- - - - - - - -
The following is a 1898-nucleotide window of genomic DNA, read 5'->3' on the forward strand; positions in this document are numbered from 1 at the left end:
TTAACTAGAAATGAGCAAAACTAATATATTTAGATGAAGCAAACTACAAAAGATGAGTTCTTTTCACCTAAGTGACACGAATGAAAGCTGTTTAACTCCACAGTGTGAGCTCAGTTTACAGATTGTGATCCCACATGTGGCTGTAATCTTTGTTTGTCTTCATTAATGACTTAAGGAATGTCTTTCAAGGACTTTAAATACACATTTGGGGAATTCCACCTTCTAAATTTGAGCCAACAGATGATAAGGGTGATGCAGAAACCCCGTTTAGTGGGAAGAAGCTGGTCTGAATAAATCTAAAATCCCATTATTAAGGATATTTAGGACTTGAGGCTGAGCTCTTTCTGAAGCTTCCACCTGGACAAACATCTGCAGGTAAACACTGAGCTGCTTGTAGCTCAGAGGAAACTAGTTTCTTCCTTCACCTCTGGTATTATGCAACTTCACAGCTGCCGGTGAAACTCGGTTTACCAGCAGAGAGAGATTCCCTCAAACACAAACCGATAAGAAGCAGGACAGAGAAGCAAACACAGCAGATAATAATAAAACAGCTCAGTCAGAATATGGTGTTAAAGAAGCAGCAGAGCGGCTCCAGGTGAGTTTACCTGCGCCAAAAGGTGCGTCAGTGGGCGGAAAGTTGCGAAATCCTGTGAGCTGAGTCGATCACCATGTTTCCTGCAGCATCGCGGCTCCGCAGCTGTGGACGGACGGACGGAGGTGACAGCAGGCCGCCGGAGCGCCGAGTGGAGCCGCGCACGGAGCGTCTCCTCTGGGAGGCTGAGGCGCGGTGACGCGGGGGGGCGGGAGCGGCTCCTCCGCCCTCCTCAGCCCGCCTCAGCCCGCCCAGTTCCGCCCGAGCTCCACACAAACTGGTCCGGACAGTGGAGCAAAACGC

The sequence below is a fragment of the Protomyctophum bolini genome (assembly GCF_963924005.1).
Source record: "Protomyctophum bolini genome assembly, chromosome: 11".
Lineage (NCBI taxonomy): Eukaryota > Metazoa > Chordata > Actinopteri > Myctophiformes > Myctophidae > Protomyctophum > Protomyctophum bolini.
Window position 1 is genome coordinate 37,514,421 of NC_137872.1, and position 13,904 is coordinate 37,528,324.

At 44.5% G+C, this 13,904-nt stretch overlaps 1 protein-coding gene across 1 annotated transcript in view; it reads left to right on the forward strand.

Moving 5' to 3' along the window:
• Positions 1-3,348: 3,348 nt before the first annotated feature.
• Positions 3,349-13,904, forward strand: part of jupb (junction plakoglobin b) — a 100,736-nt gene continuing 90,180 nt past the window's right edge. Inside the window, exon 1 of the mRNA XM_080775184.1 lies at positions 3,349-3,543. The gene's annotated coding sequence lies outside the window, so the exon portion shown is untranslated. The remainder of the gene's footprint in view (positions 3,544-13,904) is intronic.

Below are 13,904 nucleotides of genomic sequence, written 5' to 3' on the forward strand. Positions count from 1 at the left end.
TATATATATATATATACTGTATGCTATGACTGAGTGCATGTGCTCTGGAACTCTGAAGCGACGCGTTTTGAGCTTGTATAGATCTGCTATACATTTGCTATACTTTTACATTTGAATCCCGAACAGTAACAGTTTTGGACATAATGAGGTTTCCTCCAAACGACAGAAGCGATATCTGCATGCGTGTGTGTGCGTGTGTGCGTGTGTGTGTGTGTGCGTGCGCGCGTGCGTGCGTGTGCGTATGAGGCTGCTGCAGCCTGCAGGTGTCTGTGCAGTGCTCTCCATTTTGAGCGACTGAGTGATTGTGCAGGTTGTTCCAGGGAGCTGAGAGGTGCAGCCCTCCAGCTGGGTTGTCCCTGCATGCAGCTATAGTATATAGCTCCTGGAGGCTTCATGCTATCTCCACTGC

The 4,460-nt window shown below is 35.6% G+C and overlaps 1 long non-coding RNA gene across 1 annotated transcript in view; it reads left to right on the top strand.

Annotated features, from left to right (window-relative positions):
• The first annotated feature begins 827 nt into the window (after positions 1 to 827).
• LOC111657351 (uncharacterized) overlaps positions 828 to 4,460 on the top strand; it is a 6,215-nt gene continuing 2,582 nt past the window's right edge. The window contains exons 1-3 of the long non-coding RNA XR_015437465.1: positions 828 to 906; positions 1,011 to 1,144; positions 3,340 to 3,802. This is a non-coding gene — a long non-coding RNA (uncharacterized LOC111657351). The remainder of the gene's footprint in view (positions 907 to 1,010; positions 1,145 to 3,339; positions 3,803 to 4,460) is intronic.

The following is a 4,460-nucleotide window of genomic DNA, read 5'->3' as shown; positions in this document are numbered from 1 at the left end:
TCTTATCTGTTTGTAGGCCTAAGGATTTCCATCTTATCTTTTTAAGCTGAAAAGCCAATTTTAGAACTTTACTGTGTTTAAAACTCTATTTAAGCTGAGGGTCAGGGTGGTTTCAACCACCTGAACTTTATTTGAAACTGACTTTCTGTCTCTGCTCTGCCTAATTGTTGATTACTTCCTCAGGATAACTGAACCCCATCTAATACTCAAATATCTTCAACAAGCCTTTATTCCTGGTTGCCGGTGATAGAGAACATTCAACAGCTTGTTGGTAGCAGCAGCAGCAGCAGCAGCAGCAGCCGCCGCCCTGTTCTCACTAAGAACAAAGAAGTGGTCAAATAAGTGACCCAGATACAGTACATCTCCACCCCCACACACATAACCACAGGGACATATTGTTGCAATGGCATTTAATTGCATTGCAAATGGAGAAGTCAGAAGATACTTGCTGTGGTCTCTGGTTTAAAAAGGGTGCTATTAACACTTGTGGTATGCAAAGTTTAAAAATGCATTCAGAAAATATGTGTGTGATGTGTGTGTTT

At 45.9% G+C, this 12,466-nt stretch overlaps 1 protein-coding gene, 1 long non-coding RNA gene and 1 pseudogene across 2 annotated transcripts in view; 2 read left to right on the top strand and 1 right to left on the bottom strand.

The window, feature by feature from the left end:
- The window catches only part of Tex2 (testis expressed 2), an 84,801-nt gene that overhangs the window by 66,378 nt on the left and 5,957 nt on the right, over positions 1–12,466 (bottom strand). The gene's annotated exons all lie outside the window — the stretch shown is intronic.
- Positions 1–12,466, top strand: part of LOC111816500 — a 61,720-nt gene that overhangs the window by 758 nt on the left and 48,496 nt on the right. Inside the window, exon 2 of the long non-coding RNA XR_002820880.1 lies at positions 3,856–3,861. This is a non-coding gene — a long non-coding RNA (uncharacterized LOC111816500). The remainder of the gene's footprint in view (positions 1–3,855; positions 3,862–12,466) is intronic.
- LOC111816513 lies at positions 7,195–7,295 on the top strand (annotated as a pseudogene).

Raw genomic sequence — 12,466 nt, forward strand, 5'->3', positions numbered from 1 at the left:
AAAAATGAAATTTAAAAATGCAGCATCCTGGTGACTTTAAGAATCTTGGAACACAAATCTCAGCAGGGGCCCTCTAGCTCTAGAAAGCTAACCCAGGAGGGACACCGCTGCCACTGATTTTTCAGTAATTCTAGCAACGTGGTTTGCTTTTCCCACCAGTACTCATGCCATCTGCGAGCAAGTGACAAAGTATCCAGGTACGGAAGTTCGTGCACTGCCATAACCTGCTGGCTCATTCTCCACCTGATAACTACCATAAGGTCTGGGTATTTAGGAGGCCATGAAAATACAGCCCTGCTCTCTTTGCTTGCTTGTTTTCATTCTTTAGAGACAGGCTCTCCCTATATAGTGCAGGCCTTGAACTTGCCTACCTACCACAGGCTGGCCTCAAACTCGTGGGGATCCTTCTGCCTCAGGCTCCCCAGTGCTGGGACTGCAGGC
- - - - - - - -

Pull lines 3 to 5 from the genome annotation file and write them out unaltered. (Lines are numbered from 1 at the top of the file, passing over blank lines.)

The sequence below is a fragment of the Protomyctophum bolini genome (assembly GCF_963924005.1).
Source record: "Protomyctophum bolini genome assembly, chromosome: 11".
Lineage (NCBI taxonomy): Eukaryota > Metazoa > Chordata > Actinopteri > Myctophiformes > Myctophidae > Protomyctophum > Protomyctophum bolini.